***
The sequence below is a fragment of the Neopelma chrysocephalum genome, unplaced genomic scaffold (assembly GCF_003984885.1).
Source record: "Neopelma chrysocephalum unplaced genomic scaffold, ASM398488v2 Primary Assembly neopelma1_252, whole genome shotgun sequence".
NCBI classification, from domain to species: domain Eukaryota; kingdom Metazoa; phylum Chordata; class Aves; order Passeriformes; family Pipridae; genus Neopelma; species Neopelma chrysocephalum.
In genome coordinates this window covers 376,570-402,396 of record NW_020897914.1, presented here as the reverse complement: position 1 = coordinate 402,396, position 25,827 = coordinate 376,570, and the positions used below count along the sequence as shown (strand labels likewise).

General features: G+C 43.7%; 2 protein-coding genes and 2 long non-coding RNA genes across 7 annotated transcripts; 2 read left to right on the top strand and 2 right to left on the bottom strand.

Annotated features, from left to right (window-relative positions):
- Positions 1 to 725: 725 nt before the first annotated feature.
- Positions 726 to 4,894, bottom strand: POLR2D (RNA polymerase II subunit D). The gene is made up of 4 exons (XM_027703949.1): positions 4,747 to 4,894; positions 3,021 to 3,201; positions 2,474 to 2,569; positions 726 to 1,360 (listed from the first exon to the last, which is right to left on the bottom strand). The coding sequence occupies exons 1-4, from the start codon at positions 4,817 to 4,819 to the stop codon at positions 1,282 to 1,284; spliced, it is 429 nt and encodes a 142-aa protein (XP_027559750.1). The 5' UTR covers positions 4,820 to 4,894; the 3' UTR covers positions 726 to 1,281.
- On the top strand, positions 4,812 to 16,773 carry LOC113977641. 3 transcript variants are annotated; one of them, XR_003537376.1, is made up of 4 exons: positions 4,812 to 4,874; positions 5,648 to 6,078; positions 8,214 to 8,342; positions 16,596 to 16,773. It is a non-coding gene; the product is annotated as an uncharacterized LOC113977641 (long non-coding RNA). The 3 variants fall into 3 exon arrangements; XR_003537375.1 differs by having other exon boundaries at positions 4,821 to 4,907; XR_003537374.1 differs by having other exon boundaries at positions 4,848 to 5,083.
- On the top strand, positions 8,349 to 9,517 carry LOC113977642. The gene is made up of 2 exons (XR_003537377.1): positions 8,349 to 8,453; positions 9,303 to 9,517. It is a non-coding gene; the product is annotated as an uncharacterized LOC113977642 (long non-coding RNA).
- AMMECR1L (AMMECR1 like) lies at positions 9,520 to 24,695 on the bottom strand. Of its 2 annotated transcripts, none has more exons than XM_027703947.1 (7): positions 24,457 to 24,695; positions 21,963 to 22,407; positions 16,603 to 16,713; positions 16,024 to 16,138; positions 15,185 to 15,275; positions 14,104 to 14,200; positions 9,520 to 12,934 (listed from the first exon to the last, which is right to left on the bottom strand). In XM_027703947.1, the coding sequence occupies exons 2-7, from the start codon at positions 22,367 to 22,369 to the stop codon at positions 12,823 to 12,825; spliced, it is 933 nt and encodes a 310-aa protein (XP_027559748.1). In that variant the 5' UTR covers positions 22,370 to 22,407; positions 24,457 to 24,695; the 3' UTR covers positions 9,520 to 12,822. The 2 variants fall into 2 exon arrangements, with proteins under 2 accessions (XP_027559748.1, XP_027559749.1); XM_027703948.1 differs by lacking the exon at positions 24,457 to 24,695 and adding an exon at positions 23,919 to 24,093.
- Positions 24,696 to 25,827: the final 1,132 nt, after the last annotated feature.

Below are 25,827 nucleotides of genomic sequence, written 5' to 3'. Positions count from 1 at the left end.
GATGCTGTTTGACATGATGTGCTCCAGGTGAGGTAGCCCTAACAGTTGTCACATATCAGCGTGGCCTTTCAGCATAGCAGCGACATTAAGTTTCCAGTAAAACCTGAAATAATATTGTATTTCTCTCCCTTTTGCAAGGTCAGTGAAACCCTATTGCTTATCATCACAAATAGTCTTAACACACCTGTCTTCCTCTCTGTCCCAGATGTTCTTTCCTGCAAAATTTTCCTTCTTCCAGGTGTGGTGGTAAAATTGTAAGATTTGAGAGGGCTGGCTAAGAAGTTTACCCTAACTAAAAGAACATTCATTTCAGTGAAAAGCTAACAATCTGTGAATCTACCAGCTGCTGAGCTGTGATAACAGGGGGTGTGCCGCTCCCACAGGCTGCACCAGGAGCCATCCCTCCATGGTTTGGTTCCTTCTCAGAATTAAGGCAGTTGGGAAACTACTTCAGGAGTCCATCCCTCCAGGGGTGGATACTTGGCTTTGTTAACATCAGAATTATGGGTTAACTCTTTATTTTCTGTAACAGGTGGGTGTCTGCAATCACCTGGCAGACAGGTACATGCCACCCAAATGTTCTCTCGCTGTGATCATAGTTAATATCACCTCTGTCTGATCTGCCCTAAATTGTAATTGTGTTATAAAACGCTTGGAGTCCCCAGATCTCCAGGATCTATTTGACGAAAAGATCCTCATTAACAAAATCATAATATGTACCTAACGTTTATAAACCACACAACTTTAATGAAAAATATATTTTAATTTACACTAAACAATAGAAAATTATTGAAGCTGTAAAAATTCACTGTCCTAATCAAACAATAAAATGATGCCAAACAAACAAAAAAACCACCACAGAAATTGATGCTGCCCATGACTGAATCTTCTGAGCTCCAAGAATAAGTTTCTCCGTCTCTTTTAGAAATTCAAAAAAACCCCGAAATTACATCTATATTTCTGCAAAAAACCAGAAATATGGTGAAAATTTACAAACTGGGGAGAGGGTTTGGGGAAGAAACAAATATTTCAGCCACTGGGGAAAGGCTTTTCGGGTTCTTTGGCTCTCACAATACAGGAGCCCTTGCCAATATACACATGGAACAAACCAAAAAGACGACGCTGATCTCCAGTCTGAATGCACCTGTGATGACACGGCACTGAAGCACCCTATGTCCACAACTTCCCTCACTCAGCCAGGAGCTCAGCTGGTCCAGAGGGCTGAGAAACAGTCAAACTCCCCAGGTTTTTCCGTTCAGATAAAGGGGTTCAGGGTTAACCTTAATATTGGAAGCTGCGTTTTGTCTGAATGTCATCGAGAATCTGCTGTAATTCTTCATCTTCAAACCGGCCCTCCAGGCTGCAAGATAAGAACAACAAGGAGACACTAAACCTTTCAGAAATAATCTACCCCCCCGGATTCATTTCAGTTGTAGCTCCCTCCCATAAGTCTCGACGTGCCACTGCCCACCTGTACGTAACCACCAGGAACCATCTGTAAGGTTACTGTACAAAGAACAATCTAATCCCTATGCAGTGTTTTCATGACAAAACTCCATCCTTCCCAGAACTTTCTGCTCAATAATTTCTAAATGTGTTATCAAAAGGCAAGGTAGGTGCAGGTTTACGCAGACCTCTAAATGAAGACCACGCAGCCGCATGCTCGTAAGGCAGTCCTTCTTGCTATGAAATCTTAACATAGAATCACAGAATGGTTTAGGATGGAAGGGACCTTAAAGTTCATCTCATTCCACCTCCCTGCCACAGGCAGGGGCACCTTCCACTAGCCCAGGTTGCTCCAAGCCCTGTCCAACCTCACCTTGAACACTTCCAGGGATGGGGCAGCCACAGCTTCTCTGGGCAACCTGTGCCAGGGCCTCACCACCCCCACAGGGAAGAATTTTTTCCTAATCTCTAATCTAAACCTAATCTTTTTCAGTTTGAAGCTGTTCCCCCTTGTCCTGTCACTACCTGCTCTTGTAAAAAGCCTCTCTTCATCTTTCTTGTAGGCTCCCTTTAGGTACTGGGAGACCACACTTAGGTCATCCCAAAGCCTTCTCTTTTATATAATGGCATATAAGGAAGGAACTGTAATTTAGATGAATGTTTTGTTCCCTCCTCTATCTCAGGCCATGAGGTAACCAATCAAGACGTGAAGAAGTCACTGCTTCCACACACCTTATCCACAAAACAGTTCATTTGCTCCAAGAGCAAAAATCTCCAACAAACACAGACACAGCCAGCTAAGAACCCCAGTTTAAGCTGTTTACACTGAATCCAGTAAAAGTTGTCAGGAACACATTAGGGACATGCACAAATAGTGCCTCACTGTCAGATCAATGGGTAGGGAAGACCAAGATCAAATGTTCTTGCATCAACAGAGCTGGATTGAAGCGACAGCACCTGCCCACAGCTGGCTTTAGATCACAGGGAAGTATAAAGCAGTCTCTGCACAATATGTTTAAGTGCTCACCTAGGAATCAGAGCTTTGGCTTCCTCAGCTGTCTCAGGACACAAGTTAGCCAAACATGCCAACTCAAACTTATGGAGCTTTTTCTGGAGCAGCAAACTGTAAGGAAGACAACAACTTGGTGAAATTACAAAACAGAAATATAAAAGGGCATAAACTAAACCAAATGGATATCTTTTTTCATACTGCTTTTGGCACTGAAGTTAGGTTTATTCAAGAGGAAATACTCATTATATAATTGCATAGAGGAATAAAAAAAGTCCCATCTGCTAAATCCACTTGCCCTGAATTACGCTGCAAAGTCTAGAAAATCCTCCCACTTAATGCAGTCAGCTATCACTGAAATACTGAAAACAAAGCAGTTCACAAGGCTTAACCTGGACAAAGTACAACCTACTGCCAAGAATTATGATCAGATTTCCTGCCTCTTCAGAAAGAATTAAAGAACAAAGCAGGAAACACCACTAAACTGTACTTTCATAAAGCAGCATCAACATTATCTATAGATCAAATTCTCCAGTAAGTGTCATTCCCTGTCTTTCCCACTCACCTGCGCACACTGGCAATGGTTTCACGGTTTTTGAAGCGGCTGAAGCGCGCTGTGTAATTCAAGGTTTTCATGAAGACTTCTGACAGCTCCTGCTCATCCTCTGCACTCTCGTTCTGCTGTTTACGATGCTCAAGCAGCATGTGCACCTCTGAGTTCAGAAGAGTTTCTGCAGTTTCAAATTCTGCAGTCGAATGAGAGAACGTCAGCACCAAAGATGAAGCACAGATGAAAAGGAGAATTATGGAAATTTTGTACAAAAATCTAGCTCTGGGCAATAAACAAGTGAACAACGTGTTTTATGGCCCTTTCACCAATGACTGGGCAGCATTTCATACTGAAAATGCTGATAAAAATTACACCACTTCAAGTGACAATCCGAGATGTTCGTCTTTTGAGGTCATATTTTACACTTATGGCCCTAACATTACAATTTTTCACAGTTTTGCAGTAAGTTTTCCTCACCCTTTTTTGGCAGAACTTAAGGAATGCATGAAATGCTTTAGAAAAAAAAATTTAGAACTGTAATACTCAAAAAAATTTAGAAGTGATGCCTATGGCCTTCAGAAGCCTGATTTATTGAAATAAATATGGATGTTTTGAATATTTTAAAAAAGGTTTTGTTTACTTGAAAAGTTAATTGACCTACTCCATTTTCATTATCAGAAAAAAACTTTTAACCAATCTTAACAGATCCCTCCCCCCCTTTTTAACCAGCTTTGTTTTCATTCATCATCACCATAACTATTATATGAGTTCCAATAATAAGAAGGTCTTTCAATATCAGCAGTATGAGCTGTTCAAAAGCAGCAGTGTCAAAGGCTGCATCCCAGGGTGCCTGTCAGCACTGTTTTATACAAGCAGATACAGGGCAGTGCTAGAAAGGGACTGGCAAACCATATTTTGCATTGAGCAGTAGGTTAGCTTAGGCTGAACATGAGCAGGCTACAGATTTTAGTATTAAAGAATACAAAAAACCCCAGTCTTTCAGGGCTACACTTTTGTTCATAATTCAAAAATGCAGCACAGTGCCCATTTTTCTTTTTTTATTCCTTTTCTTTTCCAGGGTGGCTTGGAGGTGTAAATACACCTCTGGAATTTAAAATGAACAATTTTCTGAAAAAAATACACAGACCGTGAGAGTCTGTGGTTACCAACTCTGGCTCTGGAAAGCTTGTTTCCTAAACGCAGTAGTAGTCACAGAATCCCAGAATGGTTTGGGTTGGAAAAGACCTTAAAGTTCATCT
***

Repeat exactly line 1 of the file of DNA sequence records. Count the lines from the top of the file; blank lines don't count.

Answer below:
The sequence below is a fragment of the Neopelma chrysocephalum genome, unplaced genomic scaffold (assembly GCF_003984885.1).